A little birdie from French Press Memo had tweeted at me: Don't miss the soup dumplings. So we ordered the soup dumplings with sweet onion and gruyere. They were indeed tasty little sacks of French onion soup, disguised as the Shanghainese steamed dumpling, xiao long bao. Xiao long bao is magical to me because a delicious clear broth gushes out of the delicate flour wrapper just before your teeth sink into that tender nugget of minced meat inside. To me, the addition of gruyere takes the magic out of it because the fat of the cheese could act like an impervious Gore-tex jacket, keeping the onion broth inside separate from the steaming flour wrapper, thereby aiding the wrapper by making it less susceptible to dissolving or falling apart in the steamer basket. I tried to explain this to the table. TLR paused respectfully, as if to show she was giving my science due consideration, then announced, "These are awesome. I could eat these all day, every day." She was right -- they were awesome, magic be damned. We all nodded in a moment of silence while we stared at the empty steamer basket longingly.
We had a couple of large plates that did not disappoint either. Of note, the Australian sea bass with wok-tossed boy choy and water chestnuts looked and even smelled like sweet and sour -- my biggest fear for the continental collision -- but it turned out to be bursting with flavor, and not sweet and sour at all. It had a plucky bit of spice to it, with whole mustard seeds or maybe coriander seeds and cilantro. The fish was battered and cooked to perfection (though I found the batter to be a tad on the salty side). The water chestnuts and bok choy had a refreshing and complimentary crunch to them. The roast chicken with potatoes anna and soy jus was incredible. The chicken was so tender that you could cut it with a fork. And you could actually taste the potatoes. My mouth waters now, just thinking about it.
As we marveled over the large plates, our server brought us a bowl of the chicken fried rice with poached egg, "Compliments of the Chef." I looked up toward the kitchen and locked eyes with Lon Symensma. I smiled and waved thanks. Fried rice made creamy with the yolk of a perfectly poached egg. Yum. Just yum. Our server came back and asked, "I saw you and the Chef waving at each other. Do you know him?" I blushed. "Um, no," I admitted, "But he's so kind to send us this rice!" Four-sides Reynolds hypothesized that he recognized me from MasterChef. I did my best impression of Gordon Ramsay, confusing our server, who clearly never saw the best show ever to hit FOX television. He mumbled something about refilling our water glasses and shuffled off.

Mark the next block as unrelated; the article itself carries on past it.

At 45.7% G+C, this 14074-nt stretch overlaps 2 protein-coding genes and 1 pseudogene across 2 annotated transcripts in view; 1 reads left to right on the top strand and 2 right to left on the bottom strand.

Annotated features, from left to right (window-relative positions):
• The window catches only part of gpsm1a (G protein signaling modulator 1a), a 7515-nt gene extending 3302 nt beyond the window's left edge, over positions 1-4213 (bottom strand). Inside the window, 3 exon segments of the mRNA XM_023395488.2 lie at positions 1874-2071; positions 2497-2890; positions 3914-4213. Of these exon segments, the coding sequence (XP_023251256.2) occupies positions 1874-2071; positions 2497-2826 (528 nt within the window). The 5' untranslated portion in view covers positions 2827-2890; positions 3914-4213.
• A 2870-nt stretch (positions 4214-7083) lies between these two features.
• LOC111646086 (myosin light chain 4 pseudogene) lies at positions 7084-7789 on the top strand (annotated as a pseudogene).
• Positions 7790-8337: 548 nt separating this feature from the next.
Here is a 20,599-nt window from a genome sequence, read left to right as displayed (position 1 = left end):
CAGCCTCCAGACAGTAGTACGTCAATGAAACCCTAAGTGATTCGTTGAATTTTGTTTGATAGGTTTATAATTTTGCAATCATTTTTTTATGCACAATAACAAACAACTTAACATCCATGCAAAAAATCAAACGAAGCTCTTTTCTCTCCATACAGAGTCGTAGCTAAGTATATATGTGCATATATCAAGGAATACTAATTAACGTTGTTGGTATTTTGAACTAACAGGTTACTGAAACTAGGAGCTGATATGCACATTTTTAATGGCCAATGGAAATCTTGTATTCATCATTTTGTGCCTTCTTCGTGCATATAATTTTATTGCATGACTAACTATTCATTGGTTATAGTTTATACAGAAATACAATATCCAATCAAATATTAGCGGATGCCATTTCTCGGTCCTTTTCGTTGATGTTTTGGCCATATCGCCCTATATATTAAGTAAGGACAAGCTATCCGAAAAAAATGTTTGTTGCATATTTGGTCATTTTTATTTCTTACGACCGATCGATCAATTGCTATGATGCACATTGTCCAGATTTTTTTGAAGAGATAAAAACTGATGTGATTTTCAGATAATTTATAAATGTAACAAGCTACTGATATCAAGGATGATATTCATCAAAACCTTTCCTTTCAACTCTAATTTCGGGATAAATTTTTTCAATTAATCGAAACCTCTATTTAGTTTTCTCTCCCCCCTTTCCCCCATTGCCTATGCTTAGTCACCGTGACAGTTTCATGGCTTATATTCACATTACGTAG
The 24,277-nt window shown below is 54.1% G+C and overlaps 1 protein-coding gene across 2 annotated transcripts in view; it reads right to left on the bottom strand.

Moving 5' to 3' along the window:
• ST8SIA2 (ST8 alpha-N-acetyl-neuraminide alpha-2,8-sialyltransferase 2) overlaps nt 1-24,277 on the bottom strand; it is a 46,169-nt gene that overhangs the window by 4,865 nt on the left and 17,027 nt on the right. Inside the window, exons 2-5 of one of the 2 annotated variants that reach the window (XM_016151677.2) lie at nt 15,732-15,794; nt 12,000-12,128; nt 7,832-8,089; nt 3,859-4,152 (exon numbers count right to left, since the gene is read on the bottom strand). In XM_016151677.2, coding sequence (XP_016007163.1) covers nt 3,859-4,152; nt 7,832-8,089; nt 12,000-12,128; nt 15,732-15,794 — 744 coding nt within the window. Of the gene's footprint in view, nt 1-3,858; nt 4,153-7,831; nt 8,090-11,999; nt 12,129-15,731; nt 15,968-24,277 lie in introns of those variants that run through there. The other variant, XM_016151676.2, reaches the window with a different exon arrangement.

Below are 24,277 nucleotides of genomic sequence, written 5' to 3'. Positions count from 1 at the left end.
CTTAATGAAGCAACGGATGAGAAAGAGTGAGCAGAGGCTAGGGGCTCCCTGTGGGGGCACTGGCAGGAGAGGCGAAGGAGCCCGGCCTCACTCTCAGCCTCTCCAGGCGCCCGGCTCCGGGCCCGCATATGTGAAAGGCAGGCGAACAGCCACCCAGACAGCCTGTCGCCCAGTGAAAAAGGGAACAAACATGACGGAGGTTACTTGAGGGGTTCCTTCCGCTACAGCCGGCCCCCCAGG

We got some dessert -- I fell in love with the spiced doughnuts with Vietnamese coffee ice cream for the rich flavor and departure from boring chocolate blahbiddy blah.
Now here's where the story turns and 4 degrees of separation became just one degree. Apparently, I confused more than just our server by waving at the Chef. Chef Symensma emerged from the kitchen and appeared at our tableside for a chat. We explained how Mr. Rose knows his sister, welcomed him to Denver, and then gushed about the gorgeous meal until he headed back into the kitchen. If I'd had a camera, I would have taken one last photo, with the Chef. Digital proof that "I know that guy." Well, at least I met him. Proudly.
A hip and inventive restaurant that is completely different from anything else Denver has to offer, ChoLon Bistro dispelled some of the doubts I had about the word "Asian" preceding the word "bistro." And it reminded me that I'm a food blogger in the most delicious way. I'll remember to bring my camera next time.